In Erik Larson’s novel The Devil in the White City takes place during the Gilded Age. During this period of time everything appears good and golden on the outside when in reality everything was full of corruption. In the novel, the author takes the reader to the city of Chicago, where the city is “swelled “in population causing the city to expand in all “available directions” (Larson 44). As Chicago became the “second most populous [city] in the nation after New York” there was an urge that city show off to the world and the nation of how great it was through the Chicago World’s Fair (Larson 44).
FREDERICK LAW OLMSTED AND CAMILLO SITTE: NOT AS DIFFERENT AS THEY FIRST APPEAR Harkening from different sides of the Atlantic, two influential urban planners worked to transform the blossoming urban environment of the nineteenth century, albeit with very different approaches. This essay will be looking at the ideals and some of the work of Frederick Law Olmsted and Camillo Sitte. Born within just over twenty years of one and other, Olmsted in Hartford, Connecticut, and Sitte in Vienna, both men had careers encompassing fields well beyond urban planning. Not a planner by training, Olmsted delved into the world of planning when he and Calvert Vaux won the design competition for New York’s Central Park in 1858.
He was incredibly forward thinking and invented the modern style of presidency. His political agenda, called the Square Deal, focused on rethinking the government’s
Many times, the strength of an establishment is not fully realized until it has proven its ability to overcome a setback and become better for it. Chicago is a primary example of a city which proved its strength by undergoing disaster, and becoming better for it. Perhaps the most jarring of these disasters was the Great Chicago Fire of 1871, symbolized by the second of four stars on the Chicago flag. This tragedy, claiming the lives of hundreds and causing millions of dollars in damage, was horrid, but the city overcame and grew to be one of America’s most influential cities. A crucial element of Chicago’s history, the Great Chicago Fire of 1871 can be understood by studying the cause of its severity, its impact on the city, and the recovery efforts of the people.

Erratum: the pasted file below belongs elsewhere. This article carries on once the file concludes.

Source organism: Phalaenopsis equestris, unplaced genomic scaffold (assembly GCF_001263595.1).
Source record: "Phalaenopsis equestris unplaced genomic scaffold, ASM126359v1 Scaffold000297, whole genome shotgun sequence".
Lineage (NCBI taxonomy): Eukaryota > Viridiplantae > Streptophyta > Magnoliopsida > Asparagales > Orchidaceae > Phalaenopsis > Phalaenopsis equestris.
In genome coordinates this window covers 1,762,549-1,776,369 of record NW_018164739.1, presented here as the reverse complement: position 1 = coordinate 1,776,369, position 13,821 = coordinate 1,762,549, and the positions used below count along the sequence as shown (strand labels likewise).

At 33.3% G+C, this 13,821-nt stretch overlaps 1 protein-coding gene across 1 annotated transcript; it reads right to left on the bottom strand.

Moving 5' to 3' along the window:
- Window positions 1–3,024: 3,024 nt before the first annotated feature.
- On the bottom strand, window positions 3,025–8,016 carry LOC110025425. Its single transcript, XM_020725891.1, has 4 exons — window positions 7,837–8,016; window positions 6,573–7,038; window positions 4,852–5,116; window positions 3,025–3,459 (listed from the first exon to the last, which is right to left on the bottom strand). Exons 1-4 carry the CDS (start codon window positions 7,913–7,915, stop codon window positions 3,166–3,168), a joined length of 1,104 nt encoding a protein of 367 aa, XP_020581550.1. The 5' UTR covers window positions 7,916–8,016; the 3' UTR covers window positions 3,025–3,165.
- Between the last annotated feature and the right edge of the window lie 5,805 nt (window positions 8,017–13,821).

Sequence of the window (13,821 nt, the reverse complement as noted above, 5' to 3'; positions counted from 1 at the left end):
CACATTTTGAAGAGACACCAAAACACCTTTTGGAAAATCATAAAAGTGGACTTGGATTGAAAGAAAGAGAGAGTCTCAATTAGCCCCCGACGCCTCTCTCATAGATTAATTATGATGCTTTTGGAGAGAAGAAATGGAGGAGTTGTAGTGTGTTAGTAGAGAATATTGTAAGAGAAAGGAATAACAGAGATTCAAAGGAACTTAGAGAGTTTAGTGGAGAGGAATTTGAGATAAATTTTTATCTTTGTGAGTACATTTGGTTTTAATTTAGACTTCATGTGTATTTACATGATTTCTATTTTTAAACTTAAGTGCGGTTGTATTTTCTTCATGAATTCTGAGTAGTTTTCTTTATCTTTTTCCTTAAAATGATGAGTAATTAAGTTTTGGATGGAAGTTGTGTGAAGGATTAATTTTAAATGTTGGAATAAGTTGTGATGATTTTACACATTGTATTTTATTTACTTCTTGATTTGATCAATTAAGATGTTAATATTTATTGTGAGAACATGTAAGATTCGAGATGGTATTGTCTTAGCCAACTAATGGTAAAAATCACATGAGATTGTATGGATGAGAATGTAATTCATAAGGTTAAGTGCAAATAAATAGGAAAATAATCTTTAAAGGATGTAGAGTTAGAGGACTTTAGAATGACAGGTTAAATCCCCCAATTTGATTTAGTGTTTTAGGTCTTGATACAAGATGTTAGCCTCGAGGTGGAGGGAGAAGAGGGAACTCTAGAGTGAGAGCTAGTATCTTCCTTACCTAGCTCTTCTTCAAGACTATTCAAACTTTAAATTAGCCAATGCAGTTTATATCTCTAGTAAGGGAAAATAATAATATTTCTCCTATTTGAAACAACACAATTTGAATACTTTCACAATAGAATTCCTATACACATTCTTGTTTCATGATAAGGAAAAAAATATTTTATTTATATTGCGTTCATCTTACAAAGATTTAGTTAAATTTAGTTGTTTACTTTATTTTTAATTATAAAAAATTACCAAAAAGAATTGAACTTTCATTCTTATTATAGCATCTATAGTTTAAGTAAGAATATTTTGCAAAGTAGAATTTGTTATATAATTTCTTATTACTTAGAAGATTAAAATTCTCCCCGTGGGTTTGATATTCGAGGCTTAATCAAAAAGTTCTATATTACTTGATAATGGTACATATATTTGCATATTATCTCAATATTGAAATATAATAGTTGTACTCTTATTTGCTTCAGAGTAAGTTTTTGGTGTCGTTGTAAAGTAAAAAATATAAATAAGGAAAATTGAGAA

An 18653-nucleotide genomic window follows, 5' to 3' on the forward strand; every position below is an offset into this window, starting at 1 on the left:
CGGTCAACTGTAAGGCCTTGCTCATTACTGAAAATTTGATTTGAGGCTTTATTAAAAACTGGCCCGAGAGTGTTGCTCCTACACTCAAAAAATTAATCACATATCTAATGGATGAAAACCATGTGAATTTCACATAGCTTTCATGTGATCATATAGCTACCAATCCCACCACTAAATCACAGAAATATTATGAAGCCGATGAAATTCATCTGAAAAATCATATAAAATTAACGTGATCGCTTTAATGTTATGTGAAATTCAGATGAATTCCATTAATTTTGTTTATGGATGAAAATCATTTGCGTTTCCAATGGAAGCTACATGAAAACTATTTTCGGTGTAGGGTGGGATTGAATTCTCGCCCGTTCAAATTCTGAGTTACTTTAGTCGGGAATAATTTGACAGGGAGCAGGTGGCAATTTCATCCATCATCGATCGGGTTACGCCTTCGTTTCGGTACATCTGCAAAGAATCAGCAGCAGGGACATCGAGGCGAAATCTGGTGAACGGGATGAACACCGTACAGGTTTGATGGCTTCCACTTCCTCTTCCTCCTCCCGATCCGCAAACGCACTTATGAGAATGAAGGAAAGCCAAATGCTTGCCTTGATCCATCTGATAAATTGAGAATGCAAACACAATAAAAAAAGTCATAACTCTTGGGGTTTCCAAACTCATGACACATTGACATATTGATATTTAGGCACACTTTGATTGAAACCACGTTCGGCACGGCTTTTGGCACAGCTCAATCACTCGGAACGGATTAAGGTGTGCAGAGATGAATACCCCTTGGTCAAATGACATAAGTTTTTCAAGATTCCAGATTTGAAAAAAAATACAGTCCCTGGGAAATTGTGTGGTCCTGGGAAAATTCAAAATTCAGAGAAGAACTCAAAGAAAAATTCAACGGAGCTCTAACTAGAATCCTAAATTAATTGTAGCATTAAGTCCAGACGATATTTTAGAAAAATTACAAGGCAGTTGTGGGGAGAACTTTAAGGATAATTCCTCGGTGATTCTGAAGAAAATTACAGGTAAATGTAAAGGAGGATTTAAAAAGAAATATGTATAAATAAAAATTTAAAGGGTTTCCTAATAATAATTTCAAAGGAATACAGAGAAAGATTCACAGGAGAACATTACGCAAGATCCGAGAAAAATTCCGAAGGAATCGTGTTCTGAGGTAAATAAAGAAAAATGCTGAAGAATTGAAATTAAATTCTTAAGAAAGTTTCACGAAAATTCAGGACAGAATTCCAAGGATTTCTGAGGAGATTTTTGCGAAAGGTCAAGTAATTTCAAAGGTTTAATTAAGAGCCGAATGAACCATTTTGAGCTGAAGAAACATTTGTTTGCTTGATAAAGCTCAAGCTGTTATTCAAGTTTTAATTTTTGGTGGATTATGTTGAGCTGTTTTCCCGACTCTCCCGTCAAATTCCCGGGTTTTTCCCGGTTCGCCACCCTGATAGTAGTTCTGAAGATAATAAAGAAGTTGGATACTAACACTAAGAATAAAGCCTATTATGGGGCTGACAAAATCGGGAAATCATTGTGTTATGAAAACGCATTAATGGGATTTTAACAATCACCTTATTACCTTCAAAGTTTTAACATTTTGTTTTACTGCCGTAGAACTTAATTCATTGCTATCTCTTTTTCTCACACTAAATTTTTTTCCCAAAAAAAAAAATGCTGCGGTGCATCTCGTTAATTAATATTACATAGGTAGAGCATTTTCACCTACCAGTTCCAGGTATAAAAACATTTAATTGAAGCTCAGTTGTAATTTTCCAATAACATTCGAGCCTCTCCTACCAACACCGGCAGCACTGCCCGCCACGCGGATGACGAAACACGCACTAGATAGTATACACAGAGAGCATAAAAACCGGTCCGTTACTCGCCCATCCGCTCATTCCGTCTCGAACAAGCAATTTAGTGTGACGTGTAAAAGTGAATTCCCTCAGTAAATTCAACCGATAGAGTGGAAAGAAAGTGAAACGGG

Wicker Park was just a prairie before two brothers Charles and Joel Wicker purchased land along Milwaukee Avenue in 1870. When the Great Chicago Fire happened, and the city was starting to rebuild itself some chicagoans looked beyond the city limits. The land attracted families wanted to rebuild after the Great Chicago Fire in 1871. The Great Fire spurred the first wave of development. Homeless chicagoans looked for building new houses.
Benjamin Henry Latrobe: The Man Who Built America, Above & Below Most know Benjamin Henry Latrobe as America’s first professional architect, and the designer of the US Capitol. What many do not know is that among his several architectural achievements, this man also developed a fresh water system in early urban areas from Philadelphia to New Orleans. Biography/Background: Latrobe was born May 1, 1764, near Leeds, England. He attended Moravian schools as a child and later went on to be educated in England and Germany.
In the 1860s, the production of war materials became a high level of importance to industries and companies in Atlanta. This increase of production led to the increase of the railroad system. Although present and in use before the Civil War, the railroad gained a new purpose and aided in transportation of materials throughout the region and increased the spreading of ideas and innovations. Before troops left for the March to the Sea, in 1864, “fire and Union soldiers demolished the city’s railroad depots, the roundhouse, the machine shops, and all other railroad support buildings.” (Ambrose)